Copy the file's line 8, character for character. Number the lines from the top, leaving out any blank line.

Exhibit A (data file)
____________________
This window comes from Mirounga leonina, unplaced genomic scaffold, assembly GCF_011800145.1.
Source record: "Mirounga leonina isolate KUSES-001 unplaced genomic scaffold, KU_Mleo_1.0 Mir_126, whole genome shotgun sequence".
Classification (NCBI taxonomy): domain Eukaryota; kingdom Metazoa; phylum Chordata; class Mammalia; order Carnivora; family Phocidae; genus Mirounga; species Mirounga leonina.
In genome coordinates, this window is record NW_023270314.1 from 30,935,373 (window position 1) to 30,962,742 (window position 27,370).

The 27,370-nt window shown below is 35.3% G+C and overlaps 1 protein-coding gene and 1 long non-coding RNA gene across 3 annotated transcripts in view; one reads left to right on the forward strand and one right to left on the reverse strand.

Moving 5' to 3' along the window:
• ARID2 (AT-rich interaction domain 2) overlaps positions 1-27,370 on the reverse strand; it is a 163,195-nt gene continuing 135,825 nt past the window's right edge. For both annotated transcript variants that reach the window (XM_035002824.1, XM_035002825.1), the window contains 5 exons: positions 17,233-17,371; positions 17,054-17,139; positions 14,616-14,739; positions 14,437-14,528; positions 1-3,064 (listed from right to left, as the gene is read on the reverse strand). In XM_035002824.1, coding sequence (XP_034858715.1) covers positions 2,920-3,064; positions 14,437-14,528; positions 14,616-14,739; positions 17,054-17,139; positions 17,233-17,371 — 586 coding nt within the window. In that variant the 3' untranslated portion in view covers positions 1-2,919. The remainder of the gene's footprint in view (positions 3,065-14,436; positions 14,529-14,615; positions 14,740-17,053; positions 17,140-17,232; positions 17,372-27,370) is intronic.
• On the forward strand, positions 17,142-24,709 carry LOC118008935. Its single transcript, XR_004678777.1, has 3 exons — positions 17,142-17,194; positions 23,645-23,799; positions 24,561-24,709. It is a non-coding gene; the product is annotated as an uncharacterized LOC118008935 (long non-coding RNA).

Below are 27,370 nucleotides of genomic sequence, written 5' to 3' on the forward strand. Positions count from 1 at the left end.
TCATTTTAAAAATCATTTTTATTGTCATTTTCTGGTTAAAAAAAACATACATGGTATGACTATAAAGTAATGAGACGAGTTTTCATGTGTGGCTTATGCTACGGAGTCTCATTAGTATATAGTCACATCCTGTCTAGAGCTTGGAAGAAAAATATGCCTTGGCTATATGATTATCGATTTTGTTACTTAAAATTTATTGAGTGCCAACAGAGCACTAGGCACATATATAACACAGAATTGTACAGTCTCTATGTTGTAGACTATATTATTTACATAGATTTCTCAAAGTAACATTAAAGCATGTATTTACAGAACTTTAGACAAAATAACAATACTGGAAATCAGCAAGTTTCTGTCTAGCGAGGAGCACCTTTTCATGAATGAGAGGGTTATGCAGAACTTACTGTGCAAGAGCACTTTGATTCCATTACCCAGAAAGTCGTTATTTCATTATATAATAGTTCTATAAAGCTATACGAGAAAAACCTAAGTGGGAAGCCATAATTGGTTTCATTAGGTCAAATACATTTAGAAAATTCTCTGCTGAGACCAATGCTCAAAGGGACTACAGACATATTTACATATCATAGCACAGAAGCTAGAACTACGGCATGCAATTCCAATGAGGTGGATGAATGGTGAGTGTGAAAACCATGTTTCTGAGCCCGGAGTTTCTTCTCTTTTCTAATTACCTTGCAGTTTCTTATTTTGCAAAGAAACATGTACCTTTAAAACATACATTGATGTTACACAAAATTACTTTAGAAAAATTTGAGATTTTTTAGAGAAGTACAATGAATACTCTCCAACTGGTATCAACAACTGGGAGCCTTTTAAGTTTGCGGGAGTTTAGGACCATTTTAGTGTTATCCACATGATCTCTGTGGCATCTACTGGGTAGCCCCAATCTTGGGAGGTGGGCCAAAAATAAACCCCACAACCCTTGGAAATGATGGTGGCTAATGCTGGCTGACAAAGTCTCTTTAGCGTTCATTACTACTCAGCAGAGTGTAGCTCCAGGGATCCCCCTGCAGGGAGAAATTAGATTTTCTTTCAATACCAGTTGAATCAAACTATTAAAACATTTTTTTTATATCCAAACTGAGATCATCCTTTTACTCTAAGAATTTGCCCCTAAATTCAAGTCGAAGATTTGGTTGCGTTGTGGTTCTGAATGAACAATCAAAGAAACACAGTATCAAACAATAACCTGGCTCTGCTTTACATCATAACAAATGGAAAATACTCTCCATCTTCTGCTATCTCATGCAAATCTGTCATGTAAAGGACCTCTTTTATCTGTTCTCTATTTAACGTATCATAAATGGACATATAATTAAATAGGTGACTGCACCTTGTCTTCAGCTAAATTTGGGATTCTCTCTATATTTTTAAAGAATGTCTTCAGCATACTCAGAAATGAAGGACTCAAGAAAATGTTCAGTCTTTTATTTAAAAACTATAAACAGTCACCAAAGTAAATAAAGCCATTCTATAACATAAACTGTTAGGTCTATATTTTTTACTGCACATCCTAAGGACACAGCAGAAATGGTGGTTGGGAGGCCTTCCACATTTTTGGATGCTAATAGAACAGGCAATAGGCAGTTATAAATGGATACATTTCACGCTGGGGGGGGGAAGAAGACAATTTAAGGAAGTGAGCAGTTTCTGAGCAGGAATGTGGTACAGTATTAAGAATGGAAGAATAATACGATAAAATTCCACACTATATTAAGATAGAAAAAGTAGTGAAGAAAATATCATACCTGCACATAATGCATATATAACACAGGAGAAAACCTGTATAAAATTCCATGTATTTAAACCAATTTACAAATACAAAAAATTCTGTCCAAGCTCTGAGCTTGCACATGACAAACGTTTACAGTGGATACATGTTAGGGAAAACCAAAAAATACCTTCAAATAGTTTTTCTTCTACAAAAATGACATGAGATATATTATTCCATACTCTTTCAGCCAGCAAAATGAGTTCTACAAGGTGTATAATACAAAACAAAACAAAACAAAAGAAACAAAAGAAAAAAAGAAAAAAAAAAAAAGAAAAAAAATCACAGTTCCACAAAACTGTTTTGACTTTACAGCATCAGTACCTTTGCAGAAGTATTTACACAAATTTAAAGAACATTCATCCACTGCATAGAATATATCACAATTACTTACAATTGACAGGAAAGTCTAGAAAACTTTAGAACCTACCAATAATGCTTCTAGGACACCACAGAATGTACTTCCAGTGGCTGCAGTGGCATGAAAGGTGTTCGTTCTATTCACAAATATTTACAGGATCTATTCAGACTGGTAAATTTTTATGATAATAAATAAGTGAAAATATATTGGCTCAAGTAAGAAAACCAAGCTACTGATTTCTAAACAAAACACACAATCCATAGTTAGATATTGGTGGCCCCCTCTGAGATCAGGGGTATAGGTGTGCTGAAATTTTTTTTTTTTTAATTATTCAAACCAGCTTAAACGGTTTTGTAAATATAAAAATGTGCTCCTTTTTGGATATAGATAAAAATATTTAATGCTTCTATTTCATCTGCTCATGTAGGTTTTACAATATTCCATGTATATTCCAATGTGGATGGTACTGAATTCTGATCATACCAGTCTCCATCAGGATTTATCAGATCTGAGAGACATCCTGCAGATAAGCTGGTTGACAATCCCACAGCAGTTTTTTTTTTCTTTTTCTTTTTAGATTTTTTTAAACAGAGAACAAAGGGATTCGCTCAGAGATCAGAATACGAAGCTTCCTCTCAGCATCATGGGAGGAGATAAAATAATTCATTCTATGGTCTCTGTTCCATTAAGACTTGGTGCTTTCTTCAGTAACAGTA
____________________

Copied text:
• On the forward strand, positions 17,142-24,709 carry LOC118008935. Its single transcript, XR_004678777.1, has 3 exons — positions 17,142-17,194; positions 23,645-23,799; positions 24,561-24,709. It is a non-coding gene; the product is annotated as an uncharacterized LOC118008935 (long non-coding RNA).